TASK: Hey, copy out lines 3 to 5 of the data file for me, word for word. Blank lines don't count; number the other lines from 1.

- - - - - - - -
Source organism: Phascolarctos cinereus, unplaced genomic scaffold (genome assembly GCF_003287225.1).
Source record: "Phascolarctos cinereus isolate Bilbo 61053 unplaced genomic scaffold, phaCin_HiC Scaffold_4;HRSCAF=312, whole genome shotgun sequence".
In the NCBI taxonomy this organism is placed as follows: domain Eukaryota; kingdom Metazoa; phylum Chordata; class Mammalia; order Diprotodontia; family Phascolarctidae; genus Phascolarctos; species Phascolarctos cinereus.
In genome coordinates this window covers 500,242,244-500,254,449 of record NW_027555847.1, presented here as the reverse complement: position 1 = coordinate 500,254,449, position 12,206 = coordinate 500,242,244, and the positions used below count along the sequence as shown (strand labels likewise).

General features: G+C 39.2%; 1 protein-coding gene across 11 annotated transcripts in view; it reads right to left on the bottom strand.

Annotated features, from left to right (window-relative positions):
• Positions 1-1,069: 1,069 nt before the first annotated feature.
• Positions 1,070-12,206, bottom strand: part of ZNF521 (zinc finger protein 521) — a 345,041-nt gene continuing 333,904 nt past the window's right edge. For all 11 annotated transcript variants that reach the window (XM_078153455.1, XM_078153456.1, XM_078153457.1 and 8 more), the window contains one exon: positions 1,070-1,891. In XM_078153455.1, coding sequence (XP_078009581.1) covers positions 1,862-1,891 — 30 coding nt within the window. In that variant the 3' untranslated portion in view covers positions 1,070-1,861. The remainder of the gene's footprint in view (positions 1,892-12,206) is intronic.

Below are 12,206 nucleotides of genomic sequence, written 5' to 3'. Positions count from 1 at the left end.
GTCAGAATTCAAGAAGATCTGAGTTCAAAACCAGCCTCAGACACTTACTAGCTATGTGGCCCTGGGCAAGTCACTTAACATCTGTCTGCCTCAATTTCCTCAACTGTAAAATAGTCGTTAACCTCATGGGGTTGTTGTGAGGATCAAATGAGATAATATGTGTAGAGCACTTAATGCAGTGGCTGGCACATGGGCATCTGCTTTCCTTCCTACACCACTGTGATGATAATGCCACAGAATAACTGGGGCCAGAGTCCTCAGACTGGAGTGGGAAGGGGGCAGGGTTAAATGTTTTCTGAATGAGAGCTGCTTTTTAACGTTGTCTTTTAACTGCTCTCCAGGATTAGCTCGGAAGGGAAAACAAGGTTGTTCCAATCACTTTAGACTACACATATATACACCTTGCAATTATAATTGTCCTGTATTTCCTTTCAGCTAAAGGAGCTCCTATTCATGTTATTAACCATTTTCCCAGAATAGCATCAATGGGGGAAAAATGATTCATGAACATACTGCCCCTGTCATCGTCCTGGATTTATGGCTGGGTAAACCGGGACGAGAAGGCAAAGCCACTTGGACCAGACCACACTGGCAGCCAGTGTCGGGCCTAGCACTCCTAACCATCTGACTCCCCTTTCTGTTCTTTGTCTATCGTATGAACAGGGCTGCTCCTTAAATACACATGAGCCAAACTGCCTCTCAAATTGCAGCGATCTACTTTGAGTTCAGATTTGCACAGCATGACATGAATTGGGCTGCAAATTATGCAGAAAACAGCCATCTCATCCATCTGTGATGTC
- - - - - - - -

In the NCBI taxonomy this organism is placed as follows: domain Eukaryota; kingdom Metazoa; phylum Chordata; class Mammalia; order Diprotodontia; family Phascolarctidae; genus Phascolarctos; species Phascolarctos cinereus.
In genome coordinates this window covers 500,242,244-500,254,449 of record NW_027555847.1, presented here as the reverse complement: position 1 = coordinate 500,254,449, position 12,206 = coordinate 500,242,244, and the positions used below count along the sequence as shown (strand labels likewise).

General features: G+C 39.2%; 1 protein-coding gene across 11 annotated transcripts in view; it reads right to left on the bottom strand.